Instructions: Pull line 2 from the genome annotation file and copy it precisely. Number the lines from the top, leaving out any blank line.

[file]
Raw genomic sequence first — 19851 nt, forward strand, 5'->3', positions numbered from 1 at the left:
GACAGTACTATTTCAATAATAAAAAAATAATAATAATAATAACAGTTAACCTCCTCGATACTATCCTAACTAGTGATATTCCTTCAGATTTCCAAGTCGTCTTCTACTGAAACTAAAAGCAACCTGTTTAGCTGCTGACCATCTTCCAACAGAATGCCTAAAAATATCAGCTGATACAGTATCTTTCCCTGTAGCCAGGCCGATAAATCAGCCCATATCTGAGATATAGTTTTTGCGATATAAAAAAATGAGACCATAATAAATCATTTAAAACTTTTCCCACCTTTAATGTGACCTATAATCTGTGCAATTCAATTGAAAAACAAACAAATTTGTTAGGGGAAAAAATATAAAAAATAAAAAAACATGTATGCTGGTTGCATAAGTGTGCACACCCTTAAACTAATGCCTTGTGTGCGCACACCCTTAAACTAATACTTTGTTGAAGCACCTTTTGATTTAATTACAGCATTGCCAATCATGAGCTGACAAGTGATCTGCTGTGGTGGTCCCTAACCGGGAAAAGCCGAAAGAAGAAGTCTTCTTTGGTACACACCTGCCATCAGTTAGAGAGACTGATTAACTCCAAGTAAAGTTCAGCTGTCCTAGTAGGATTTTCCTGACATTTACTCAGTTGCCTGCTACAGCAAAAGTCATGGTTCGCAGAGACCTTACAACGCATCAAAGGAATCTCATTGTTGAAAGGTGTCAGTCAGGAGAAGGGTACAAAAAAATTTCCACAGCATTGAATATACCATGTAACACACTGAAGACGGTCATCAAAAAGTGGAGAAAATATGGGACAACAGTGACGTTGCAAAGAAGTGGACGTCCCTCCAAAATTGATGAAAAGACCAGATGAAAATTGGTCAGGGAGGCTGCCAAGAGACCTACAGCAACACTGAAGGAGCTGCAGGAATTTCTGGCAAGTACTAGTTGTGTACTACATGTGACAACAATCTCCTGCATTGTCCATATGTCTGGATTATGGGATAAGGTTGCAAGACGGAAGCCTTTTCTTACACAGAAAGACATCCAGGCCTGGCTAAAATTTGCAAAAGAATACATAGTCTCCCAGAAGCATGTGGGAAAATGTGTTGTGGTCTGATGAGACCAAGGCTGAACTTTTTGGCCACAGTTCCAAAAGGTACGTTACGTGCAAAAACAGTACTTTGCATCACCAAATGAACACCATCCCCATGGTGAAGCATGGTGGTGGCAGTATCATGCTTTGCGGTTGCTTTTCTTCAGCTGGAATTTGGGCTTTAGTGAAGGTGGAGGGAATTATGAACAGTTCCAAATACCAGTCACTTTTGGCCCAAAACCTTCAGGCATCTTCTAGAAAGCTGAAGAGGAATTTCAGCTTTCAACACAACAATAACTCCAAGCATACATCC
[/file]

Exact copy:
GACAGTACTATTTCAATAATAAAAAAATAATAATAATAATAACAGTTAACCTCCTCGATACTATCCTAACTAGTGATATTCCTTCAGATTTCCAAGTCGTCTTCTACTGAAACTAAAAGCAACCTGTTTAGCTGCTGACCATCTTCCAACAGAATGCCTAAAAATATCAGCTGATACAGTATCTTTCCCTGTAGCCAGGCCGATAAATCAGCCCATATCTGAGATATAGTTTTTGCGATATAAAAAAATGAGACCATAATAAATCATTTAAAACTTTTCCCACCTTTAATGTGACCTATAATCTGTGCAATTCAATTGAAAAACAAACAAATTTGTTAGGGGAAAAAATATAAAAAATAAAAAAACATGTATGCTGGTTGCATAAGTGTGCACACCCTTAAACTAATGCCTTGTGTGCGCACACCCTTAAACTAATACTTTGTTGAAGCACCTTTTGATTTAATTACAGCATTGCCAATCATGAGCTGACAAGTGATCTGCTGTGGTGGTCCCTAACCGGGAAAAGCCGAAAGAAGAAGTCTTCTTTGGTACACACCTGCCATCAGTTAGAGAGACTGATTAACTCCAAGTAAAGTTCAGCTGTCCTAGTAGGATTTTCCTGACATTTACTCAGTTGCCTGCTACAGCAAAAGTCATGGTTCGCAGAGACCTTACAACGCATCAAAGGAATCTCATTGTTGAAAGGTGTCAGTCAGGAGAAGGGTACAAAAAAATTTCCACAGCATTGAATATACCATGTAACACACTGAAGACGGTCATCAAAAAGTGGAGAAAATATGGGACAACAGTGACGTTGCAAAGAAGTGGACGTCCCTCCAAAATTGATGAAAAGACCAGATGAAAATTGGTCAGGGAGGCTGCCAAGAGACCTACAGCAACACTGAAGGAGCTGCAGGAATTTCTGGCAAGTACTAGTTGTGTACTACATGTGACAACAATCTCCTGCATTGTCCATATGTCTGGATTATGGGATAAGGTTGCAAGACGGAAGCCTTTTCTTACACAGAAAGACATCCAGGCCTGGCTAAAATTTGCAAAAGAATACATAGTCTCCCAGAAGCATGTGGGAAAATGTGTTGTGGTCTGATGAGACCAAGGCTGAACTTTTTGGCCACAGTTCCAAAAGGTACGTTACGTGCAAAAACAGTACTTTGCATCACCAAATGAACACCATCCCCATGGTGAAGCATGGTGGTGGCAGTATCATGCTTTGCGGTTGCTTTTCTTCAGCTGGAATTTGGGCTTTAGTGAAGGTGGAGGGAATTATGAACAGTTCCAAATACCAGTCACTTTTGGCCCAAAACCTTCAGGCATCTTCTAGAAAGCTGAAGAGGAATTTCAGCTTTCAACACAACAATAACTCCAAGCATACATCC